Hon. Bill Graham: Mr. Speaker, surely hon. members have to recognize the difference between boring and superior bafflegab.

Oh, there's a difference, is there?

Saturday, February 05, 2005

The Wit and Witticism of Canadian MPs, Part 1

As part of the workday for the Canadian House of Commons, time is alloted for individual members to make a statement. The statement can be on any subject whatsoever; the criteria is that they have to be brief.

Most statements are by backbenchers, who otherwise don't have an opportunity to distinguish themselves. They use the time to note activities of important constituents, or to announce events in their ridings, and so on. As written up in Hansard the next day, the statements can be pretty prosaic.

Occasionally, though, you can hit paydirt:

Mr. Tom Lukiwski (Regina—Lumsden—Lake Centre, CPC): Mr. Speaker, I have been looking back over the issues that have arisen in this Parliament and I have detected an interesting trend: special favours for strippers; taxpayer subsidized tattoos for convicts; and decriminalization of marijuana.

Suddenly it has become all so clear.
The federal Liberals are the Trailer Park Boys of Ottawa. This explains a lot.

Our trade minister has not had much luck dealing with the U.S. on softwood lumber or beef, but a couple of years ago his department managed one significant success. It managed to enforce an anti-dumping ruling on the importation of American bingo cards. No doubt the good old boys back in the trailer park got good and cranked up about that one.

And to think most Canadians believe that Bubbles, Ricky, Julian and the rest of the gang reside in the Sunnyvale Trailer Park in Nova Scotia when they are really alive and well here in Ottawa sitting on the government side of the House.

I must remember to look at Hansard more often.

Tuesday, February 01, 2005

The Beaver Ain't As Strong As He Used To Be

Some folks might remember a news story last week about a report saying Canada's international role was shrinking.

The full text of the report (an interim report; the final version's due this summer) can be found here. It's published by the Canadian Institute of International Affairs, a Toronto-based think tank.

A couple of trends do emerge:

-- I never thought I'd say this, but Brian Mulroney comes out of this one looking pretty good. Friendships with Ronald Reagan and the first George Bush, and good personal relations with the British and the French, enabled the Big Chin to strut the world stage. (He certainly had nothing to strut about at home.) Triumphs mentioned include South Africa, NAFTA and the environment (!).

The report also, by omission if nothing else, confirms the "non-persona" of Joe Clark, who was external affairs minister during much of the Mulroney era.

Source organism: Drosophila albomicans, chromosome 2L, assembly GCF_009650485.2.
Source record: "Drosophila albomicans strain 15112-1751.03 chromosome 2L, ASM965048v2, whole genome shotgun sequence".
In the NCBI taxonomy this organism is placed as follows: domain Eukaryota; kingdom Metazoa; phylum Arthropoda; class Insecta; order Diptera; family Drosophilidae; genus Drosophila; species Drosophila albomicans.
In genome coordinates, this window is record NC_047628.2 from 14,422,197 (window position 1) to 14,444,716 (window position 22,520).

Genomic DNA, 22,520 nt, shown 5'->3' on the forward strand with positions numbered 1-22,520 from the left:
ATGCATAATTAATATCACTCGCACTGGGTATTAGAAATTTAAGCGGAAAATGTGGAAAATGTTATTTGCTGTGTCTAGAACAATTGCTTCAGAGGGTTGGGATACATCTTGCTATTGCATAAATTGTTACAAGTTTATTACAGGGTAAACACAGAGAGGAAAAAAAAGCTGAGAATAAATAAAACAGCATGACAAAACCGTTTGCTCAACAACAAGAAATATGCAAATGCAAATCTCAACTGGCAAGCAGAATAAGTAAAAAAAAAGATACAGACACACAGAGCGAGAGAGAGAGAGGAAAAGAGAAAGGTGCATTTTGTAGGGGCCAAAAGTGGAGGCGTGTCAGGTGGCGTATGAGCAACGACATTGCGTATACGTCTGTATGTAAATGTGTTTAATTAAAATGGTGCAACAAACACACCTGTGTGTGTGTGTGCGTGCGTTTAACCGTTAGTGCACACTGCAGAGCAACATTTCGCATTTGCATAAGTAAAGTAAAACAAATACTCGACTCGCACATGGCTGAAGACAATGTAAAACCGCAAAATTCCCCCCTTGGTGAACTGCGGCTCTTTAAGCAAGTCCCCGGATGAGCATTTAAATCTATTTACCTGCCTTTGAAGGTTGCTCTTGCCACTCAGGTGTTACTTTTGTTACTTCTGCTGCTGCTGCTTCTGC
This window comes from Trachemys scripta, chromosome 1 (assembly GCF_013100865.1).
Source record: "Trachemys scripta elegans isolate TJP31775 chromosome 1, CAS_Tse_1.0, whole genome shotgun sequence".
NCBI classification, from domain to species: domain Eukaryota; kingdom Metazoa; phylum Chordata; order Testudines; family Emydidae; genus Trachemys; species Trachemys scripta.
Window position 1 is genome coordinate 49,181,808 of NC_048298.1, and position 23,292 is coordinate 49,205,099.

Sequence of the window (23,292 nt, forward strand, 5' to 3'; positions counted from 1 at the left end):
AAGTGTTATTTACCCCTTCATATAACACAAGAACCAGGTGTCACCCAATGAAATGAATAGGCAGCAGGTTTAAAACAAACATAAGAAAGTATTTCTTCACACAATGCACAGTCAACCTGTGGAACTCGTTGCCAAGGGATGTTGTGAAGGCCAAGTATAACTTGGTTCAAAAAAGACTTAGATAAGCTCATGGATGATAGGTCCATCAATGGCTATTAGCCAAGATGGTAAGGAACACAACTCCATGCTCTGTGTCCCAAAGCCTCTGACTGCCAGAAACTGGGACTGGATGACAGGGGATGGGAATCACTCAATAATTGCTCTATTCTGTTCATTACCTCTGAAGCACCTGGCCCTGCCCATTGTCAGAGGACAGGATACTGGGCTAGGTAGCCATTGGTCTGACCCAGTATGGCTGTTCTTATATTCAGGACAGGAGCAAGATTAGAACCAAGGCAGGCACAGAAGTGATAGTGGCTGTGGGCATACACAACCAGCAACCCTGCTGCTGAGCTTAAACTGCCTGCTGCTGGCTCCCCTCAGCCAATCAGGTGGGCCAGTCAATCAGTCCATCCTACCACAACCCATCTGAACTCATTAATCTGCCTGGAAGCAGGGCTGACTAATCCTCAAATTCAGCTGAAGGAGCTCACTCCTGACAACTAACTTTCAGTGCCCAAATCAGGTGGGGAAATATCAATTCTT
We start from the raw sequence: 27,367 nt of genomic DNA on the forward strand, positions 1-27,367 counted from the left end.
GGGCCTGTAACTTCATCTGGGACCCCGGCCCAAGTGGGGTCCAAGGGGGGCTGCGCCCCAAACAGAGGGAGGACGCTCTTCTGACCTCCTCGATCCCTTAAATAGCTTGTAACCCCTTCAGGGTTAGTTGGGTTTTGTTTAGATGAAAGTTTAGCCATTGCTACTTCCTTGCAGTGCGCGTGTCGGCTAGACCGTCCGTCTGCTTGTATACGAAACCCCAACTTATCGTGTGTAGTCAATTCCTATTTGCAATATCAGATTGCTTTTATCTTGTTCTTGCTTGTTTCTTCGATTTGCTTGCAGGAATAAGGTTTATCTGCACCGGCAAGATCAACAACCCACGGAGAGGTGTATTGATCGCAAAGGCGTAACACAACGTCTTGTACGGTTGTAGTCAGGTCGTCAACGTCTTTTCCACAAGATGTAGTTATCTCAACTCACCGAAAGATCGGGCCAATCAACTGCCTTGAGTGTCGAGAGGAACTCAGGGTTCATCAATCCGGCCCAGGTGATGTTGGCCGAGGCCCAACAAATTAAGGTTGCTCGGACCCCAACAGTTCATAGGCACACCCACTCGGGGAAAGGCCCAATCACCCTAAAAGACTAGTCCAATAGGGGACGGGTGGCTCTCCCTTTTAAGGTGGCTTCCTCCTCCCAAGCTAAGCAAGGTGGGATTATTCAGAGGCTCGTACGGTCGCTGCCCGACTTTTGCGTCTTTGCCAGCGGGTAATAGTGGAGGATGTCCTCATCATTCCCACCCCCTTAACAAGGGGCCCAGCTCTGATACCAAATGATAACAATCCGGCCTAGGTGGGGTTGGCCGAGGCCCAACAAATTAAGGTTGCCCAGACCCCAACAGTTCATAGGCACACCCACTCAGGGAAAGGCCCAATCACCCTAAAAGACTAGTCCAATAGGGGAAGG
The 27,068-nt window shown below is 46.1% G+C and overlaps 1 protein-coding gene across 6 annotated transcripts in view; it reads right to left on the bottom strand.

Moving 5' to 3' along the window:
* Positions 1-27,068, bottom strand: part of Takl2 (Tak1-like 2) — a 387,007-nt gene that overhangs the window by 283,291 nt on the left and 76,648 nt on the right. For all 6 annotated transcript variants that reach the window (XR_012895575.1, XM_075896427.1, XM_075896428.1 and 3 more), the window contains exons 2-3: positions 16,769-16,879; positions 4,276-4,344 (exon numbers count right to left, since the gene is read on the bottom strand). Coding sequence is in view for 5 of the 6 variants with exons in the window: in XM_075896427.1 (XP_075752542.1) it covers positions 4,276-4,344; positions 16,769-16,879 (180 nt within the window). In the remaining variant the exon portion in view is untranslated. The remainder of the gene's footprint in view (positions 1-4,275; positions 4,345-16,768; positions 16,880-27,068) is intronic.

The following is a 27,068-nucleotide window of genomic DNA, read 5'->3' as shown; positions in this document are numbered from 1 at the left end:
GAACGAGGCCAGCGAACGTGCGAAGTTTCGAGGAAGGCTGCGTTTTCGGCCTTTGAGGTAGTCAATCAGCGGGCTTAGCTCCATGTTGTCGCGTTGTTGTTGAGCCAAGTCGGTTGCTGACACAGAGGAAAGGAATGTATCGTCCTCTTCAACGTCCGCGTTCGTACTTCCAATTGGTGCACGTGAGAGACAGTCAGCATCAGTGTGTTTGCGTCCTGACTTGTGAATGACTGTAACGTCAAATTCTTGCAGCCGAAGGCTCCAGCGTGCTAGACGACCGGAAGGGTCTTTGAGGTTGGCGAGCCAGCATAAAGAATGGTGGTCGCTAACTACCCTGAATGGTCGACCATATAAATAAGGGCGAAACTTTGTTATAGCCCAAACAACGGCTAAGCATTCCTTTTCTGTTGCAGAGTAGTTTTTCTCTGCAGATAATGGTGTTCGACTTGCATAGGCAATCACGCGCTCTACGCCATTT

-- The other person to come out smelling like a rose is Lloyd Axworthy of the early Chrétien era. He gets credit for Canada's work on landmines and the International Criminal Court. The report also seems to imply that Canada went downhill in the world after Axworthy left.

-- The report is yet another cry for increase defence spending: we can't do much in the world because we don't have enough troops, we don't have the right equipment, and we're too cheap to do anything else.

Given that getting our defence spending to a proper level is going to involve (a) a steep price tag and (b) extremely critical thinking about what we want our armed forces to do, the Liberals would probably file this away in an archive somewhere. They would be well-advised not to.

On Discussing the Civil Marriage Act

The Civil Marriage Act, or Bill C-38, was introduced in the House of Commons this morning. Since this is probably going to be discussed quite a bit, the Dept. of Justice was thoughtful enough to post a link here.

The site links to the full text of the bill (and which has a printable version here). It also has backgrounds and a FAQ page fully justifying the Martin government's position.

Some initial observations:

-- It's an awfully long preamble, laying out the federal case for the bill. The long-windedness makes the Martin government look like a truant pupil trying to explain why he wants a deadline extension on his homework.

-- The meat of the bill is essentially four paragraphs. Paragraph 2 defines marriage, Paragraph 3 is the "out" clause for churches and other groups, and paragraph 4 says a same-sex marriage can't be delegitimized. (The rest of the bill harmonizes federal laws to conform to the Act when it comes into force.)

-- Paragraphs 2 and 3 are the ones people are going to fight over. To the government's credit, paragraph 2 is simply worded enough that trying to shift it to a "traditional" definition is going to be a losing proposition. Paragraph 3, on the other hand, has a capacity for expansion. While churches may not be forced into performing a same-sex marriage ceremony, church-owned property is a different matter altogether.

-- Paragraph 4 won't be debated just in Parliament; it'll be debated by the provinces. Its implication is that a province (like Alberta) cannot deny marriage rights (such as property inheritance, income tax transfers, child custody, etc.) to a couple married in Quebec just because it's a same-sex union. The question the provinces have will be whether Ottawa can dictate to the provinces on something like that.

It's a bit to think about, but before we watch the fireworks go off, it won't hurt to look at the program. Check the site out.